When the United States began to publish an annual report on intercountry adoption numbers in the year 2000, the roster of countries looked very different from last year’s list. International adoption is changing rapidly. Many of the countries that have helped form American families for the past two decades by allowing the international adoption of their children. Many countries are beginning to close their doors to the practice.
The list of countries prohibiting adoption becomes longer each year and now includes Ethiopia (last year’s #2 country for international adoption). Other major players that have banned the practice, either from Americans or the world at large, include Vietnam, Guatemala, Kazakhstan, Cambodia, Nepal, and Russia. The former countries mentioned used to be some of the largest contributors to American adoptive families. Since the height of international adoption in 2004, the United States (and other receiver countries) have continued to experience a decline in the number of children received.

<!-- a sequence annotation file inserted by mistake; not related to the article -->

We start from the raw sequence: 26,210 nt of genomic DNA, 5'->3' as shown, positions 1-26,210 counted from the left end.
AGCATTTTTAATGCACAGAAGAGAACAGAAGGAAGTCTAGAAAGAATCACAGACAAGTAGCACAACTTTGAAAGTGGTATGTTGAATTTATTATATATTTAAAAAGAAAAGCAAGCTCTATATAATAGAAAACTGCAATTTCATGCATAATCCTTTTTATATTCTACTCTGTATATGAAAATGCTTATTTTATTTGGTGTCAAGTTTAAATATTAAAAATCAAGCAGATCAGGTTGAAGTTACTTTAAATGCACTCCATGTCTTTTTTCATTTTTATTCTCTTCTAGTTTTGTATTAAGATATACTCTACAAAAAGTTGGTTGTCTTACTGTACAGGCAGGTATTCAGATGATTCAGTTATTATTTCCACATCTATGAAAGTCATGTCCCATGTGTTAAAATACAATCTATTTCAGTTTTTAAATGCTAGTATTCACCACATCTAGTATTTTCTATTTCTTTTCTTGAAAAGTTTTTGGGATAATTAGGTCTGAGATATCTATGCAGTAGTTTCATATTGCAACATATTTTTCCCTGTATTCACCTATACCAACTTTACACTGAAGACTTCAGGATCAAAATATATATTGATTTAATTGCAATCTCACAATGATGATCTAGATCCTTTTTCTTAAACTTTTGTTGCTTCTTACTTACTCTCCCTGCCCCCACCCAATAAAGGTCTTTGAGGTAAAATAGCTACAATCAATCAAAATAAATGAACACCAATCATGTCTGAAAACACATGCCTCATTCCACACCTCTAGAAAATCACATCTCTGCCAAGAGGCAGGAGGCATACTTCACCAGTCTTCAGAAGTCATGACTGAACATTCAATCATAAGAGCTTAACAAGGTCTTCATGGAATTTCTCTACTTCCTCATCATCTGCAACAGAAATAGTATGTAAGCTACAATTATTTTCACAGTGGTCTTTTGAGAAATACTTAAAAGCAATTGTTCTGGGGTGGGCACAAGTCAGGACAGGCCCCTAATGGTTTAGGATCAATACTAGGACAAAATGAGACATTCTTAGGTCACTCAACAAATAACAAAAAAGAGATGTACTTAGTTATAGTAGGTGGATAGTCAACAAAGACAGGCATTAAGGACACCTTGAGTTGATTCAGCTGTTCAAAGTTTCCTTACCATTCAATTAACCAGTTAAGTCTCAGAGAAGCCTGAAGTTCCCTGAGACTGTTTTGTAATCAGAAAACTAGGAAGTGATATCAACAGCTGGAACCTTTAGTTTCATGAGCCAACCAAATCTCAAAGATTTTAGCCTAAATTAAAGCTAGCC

Despite the discouraging news, we’ve compiled a list of the top 14 countries that continue to grant American adoptive families the opportunity to form families through international adoption. This information is based on last year’s annual report on intercountry adoption.